Young and Old Koreans Suffer as Job Market Drives Inequality

Temporary jobs in two-tier labor market leave many far behind

Workers in a kimchi factory in South Korea.

Photographer: SeongJoon Cho/Bloomberg

South Korea’s 3.6 unemployment rate, while enviable on the surface, masks a two-tier labor market that is fueling inequality and stirring anger and resentment.

No wonder then that South Korean President Moon Jae-in has emphasized jobs and wages during the recent election campaign and in his first month in office, describing pay and wealth disparities as obstacles to the creation of an "economic democracy."

About a third of all Koreans in the labor force are relegated to "non-regular" status, holding temporary, often part-time jobs that pay about half as much as permanent ones and come with few benefits such as social insurance.

Breaking down that divide is essential to reducing the high level of income inequality in South Korea, the International Monetary Fund said in a March report.

Younger Koreans may have it the worst. Youth unemployment reached a record high last year before slipping to 9.3 percent in May. But that figure also tells only part of the story. Nearly half of those who are newly employed hold non-regular jobs, and the jobless rate among college graduates in their 20s is more than triple the overall rate.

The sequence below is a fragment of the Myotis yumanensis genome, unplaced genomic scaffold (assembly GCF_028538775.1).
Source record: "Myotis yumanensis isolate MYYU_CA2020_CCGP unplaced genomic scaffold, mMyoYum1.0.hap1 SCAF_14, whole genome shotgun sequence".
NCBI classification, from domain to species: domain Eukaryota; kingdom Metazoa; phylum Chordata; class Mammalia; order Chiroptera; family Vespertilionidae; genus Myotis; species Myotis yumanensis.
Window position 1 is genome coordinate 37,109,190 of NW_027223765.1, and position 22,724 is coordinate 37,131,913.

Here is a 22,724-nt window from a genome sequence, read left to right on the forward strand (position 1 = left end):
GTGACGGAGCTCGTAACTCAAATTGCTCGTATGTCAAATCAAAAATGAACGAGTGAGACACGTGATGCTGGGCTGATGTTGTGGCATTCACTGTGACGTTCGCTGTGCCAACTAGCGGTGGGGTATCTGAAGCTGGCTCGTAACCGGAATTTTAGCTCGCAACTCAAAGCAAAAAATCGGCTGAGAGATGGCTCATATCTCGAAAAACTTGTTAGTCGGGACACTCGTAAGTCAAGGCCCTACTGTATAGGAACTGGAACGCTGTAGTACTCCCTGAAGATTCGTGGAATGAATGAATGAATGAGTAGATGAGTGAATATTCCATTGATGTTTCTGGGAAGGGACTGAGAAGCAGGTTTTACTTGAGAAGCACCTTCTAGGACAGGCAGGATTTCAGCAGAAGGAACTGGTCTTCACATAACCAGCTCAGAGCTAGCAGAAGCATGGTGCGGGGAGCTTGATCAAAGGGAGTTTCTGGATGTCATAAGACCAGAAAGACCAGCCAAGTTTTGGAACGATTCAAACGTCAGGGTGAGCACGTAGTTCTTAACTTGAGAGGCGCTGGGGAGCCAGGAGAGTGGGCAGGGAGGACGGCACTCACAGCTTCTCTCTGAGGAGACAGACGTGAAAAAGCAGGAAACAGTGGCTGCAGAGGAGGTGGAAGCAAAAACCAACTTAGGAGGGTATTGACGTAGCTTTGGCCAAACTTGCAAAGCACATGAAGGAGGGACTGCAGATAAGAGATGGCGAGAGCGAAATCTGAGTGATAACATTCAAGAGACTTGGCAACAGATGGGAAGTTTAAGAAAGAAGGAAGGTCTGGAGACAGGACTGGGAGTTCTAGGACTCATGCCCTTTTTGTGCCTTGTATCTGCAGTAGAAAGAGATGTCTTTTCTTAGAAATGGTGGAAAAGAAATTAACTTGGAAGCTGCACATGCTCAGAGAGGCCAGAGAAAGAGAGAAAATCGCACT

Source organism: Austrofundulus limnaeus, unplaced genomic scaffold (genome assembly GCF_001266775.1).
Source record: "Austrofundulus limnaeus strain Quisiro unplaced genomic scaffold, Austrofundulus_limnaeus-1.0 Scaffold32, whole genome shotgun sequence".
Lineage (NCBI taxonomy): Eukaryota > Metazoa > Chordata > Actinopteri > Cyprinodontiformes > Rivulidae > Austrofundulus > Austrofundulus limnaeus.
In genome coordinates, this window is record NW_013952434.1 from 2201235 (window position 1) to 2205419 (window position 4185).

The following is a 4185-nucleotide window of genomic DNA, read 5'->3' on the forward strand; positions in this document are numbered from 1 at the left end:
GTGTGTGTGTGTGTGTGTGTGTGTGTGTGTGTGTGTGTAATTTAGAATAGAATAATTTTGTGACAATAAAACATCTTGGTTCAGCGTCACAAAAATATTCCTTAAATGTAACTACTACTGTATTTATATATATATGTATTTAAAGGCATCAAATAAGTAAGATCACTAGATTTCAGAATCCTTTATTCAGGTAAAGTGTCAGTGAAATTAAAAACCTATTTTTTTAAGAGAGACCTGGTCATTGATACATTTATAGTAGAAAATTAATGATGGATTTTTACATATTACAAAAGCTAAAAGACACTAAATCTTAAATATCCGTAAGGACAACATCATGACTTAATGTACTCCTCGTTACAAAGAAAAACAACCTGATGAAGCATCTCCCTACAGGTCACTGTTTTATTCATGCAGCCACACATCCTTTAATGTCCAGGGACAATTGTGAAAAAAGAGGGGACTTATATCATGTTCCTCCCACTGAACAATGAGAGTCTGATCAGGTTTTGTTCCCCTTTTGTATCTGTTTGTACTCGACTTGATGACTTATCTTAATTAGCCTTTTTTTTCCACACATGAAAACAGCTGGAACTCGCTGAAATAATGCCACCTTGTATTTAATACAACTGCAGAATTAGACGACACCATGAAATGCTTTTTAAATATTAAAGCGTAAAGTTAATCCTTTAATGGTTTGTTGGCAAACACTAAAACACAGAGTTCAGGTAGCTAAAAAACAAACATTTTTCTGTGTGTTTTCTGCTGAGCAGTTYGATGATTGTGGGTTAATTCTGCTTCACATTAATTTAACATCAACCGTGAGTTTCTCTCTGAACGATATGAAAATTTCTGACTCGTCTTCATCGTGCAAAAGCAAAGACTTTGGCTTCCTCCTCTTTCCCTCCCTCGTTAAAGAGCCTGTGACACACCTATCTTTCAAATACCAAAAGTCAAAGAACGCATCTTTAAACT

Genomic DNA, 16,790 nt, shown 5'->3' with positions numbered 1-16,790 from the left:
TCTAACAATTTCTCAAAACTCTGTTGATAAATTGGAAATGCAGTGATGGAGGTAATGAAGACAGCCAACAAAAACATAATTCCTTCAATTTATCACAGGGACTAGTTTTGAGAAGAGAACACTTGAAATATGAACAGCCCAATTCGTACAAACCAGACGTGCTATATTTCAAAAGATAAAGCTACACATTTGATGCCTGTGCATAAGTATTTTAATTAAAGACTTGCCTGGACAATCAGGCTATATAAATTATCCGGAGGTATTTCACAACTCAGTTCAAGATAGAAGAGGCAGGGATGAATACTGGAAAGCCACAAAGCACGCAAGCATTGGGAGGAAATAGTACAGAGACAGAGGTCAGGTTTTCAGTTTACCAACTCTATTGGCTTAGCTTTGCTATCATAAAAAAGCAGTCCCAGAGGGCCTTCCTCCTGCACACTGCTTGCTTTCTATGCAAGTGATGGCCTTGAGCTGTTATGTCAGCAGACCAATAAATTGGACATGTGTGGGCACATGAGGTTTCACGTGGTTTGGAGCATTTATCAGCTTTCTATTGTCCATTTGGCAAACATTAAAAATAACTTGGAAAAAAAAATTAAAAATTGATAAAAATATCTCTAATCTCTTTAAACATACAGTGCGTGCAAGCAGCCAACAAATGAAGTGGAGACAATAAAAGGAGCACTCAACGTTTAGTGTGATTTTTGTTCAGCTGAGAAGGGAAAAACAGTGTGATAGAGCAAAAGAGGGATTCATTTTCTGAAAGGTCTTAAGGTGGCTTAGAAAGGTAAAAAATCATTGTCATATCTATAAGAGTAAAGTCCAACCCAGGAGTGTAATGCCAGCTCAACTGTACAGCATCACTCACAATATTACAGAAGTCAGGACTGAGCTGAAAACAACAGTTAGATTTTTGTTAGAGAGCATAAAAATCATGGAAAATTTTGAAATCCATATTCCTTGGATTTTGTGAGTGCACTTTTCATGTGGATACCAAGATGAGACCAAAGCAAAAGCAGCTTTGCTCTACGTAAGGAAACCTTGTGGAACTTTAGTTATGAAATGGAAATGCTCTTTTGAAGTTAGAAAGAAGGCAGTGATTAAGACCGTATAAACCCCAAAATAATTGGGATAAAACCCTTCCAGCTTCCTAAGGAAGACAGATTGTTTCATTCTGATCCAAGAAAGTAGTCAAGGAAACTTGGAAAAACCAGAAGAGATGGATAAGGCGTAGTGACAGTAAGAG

Twenty-something Koreans now refer to themselves wryly as the “sam-po generation,” meaning they’ve given up on three pillars of life -- relationships, marriage and having children -- because of their limited career prospects. Their frustrations have helped fuel a growing generational divide.

Yet older Korean workers face their own struggles. Many are forced into "retirement" in their early or mid-50s as their compensation peaks, but relatively few have significant retirement savings. So they take temporary, lower-paying positions that usually lack benefits. Koreans over 66 are the poorest in that age group among 30 OECD nations surveyed.

Moon has stressed the importance of turning non-regular positions into regular ones, saying he would usher in an era of "zero non-regular employees." During the campaign he also promised to create 810,000 jobs in the public sector, and his government has already submitted a 11.2 trillion won ($9.9 billion) supplementary budget projected to create 110,000 jobs directly and indirectly.

Moon intends to keep a close eye on the job market. In the first days of his presidency he installed two large digital monitors on the wall in his office. They display key employment indicators.

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